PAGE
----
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Dissociative Fugue (Psychogenic Fugue)

Dissociative fugue (formerly called psychogenic fugue) is a psychological state in which a person loses awareness of their identity or other important autobiographical information and also engages in some form of unexpected travel. People who experience a dissociative fugue may suddenly find themselves in a place, such as the beach or at work, with no memory of traveling there. Similarly, they may find themselves somewhere in their home, such as a closet or in the corner of a room, with no memory of getting there. The DSM-5 refers to dissociative fugue as a state of “bewildered wandering.” In addition to confusion about identity, people experiencing a dissociative fugue state may also develop a new identity. Dissociative fugue is a rare condition, with prevalence estimates as low as 0.2 percent in the general population. Dissociative fugue states are more common in adults than in children.


Dissociative fugue is a subtype of dissociative amnesia but is more commonly found in people who experience dissociative identity disorder. Dissociation is generally thought of as a defense against trauma that helps people disconnect from extreme psychological distress. A dissociative fugue state is a condition in which a person may be mentally and physically escaping an environment that is threatening or otherwise intolerable.

The travel that may occur in a dissociative fugue state can last for as little as a few hours or as long as weeks or months. In some cases, dissociative fugue can be very difficult to distinguish from sleepwalking. When the fugue state is over, people usually cannot remember what happened during the period of fugue. The fugue state can end suddenly or more gradually, with persisting confusion about identity.

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The onset of a dissociative fugue state is usually sudden and follows a traumatic or highly stressful event. Dissociative fugues are associated with difficult events, such as natural disasters and wars, as well as severe marital or financial distress, alcohol abuse, depression, and a history of child abuse. There may also be a genetic link, because individuals with dissociative disorders sometimes have family members with the same condition.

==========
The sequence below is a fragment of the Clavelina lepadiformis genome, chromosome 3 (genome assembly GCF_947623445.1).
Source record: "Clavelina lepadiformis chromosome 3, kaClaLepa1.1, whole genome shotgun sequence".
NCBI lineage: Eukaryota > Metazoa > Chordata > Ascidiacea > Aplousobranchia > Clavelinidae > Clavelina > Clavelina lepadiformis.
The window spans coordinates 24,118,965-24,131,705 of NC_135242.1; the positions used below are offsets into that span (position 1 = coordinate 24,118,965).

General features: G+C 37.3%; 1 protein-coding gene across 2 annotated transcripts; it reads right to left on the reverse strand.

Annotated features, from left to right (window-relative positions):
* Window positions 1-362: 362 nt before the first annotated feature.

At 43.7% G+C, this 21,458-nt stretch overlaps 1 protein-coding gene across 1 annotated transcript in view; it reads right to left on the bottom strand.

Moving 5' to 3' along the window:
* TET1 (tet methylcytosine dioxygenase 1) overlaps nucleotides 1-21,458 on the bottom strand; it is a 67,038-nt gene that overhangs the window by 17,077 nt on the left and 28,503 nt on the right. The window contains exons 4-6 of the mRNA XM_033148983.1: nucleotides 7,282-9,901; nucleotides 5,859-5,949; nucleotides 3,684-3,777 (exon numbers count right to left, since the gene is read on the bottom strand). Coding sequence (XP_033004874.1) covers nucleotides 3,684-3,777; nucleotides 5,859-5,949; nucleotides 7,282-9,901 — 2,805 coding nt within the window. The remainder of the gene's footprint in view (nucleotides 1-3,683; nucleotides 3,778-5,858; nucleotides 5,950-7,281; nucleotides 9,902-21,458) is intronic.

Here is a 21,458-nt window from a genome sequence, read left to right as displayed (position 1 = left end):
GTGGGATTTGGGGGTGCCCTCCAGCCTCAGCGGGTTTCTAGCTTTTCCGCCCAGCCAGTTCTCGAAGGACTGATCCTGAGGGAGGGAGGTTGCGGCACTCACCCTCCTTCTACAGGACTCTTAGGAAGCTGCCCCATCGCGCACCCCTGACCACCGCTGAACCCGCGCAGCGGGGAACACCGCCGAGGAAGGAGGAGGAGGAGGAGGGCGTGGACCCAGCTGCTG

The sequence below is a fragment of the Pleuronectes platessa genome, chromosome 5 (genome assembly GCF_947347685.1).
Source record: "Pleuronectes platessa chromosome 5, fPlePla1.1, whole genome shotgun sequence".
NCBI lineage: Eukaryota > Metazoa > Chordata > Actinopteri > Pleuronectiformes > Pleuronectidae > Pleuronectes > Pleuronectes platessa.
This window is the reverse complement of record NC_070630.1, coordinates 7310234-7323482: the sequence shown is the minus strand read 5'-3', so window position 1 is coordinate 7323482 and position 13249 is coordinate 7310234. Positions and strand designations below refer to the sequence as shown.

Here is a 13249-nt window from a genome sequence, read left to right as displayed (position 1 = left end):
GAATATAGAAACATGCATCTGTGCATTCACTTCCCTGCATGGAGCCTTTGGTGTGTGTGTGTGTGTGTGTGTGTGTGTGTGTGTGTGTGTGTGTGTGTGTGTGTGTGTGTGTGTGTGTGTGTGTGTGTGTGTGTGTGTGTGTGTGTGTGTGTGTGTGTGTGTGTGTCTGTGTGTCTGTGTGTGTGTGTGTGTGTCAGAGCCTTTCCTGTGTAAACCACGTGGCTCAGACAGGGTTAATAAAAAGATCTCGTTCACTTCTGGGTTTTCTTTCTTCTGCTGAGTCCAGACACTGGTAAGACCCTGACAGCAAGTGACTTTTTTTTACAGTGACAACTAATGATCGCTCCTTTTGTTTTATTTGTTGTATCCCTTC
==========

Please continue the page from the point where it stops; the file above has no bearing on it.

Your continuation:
There is no specific treatment for dissociative fugue due to the rarity of the condition. The process of recovery may begin when people experiencing dissociative fugue become spontaneously aware of the situation, or when they are unable to appropriately respond to questions about their background during an episode of dissociative fugue.

Effective treatment practices include removing a person from the threats or stressful situations that may have contributed to the development of a dissociative fugue state. An empathic, supportive approach to psychotherapy will help people who have experienced dissociative fugue feel safe and open to treatment. The treatment process may include developing healthy coping skills that help people manage stress and psychological pain more effectively. Other forms of therapy, such as cognitive behavioral therapy and dialectical behavioral therapy may also be employed. Patients with anxiety or depression may benefit from medications that target those conditions.

American Psychiatric Association. (2013). Diagnostic and statistical manual of mental disorders (5th ed.). Arlington, VA: American Psychiatric Publishing.      
Coons, P. M. (1999). Psychogenic or dissociative fugue: a clinical investigation of five cases. Psychological reports, 84(3), 881-886.
Jha, M., & Sharma, V. (2015). Dissociative fugue disorder: Identification and psychological intervention. Psychological Studies, 60(1), 17-24.
Sharma, P., Guirguis, M., Nelson, J., & McMahon, T. (2015). A case of dissociative amnesia with dissociative fugue and treatment with psychotherapy. The primary care companion for CNS disorders, 17(3).
Last updated: 01/22/2018